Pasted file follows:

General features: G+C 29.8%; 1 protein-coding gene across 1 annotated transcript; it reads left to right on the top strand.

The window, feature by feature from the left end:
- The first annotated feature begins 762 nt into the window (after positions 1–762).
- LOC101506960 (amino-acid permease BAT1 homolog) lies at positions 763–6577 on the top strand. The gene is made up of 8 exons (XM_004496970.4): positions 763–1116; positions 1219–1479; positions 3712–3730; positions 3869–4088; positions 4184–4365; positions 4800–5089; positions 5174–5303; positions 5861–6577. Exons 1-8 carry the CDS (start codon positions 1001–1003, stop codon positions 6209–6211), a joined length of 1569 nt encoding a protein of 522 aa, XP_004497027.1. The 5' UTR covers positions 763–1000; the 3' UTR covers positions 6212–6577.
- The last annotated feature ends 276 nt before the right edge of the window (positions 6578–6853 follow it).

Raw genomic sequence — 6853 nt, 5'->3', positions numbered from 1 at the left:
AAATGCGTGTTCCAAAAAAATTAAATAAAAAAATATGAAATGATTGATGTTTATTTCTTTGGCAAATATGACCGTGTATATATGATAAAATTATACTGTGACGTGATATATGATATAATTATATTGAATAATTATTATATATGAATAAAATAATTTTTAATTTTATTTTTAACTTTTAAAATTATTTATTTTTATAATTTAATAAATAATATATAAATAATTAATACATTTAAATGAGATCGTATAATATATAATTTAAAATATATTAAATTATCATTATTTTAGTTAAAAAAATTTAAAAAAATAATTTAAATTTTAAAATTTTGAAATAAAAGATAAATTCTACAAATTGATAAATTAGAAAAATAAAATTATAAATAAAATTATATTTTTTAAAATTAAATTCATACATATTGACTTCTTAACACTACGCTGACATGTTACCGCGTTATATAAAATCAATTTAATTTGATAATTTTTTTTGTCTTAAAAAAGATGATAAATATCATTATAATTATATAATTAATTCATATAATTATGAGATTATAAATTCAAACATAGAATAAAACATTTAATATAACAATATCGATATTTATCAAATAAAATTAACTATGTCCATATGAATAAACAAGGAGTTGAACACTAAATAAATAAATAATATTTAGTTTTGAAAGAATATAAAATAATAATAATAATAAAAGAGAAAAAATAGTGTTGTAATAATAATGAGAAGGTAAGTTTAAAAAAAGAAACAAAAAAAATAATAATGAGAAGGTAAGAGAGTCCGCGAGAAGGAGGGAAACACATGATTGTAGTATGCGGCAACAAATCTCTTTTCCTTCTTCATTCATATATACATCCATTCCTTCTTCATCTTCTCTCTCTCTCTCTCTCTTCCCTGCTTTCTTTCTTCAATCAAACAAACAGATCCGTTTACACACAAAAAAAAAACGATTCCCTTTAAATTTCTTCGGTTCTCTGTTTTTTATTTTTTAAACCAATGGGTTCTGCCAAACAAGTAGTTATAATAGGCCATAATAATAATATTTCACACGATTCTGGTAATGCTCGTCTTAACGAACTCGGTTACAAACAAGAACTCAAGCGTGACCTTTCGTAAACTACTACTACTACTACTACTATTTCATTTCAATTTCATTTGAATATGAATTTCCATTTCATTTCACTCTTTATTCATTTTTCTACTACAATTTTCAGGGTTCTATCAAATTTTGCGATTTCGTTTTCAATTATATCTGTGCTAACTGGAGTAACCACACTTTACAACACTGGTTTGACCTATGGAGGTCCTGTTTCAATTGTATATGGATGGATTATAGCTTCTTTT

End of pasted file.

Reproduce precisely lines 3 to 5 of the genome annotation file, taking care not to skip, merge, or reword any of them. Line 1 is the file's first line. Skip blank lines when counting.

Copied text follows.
- The first annotated feature begins 762 nt into the window (after positions 1–762).
- LOC101506960 (amino-acid permease BAT1 homolog) lies at positions 763–6577 on the top strand. The gene is made up of 8 exons (XM_004496970.4): positions 763–1116; positions 1219–1479; positions 3712–3730; positions 3869–4088; positions 4184–4365; positions 4800–5089; positions 5174–5303; positions 5861–6577. Exons 1-8 carry the CDS (start codon positions 1001–1003, stop codon positions 6209–6211), a joined length of 1569 nt encoding a protein of 522 aa, XP_004497027.1. The 5' UTR covers positions 763–1000; the 3' UTR covers positions 6212–6577.
- The last annotated feature ends 276 nt before the right edge of the window (positions 6578–6853 follow it).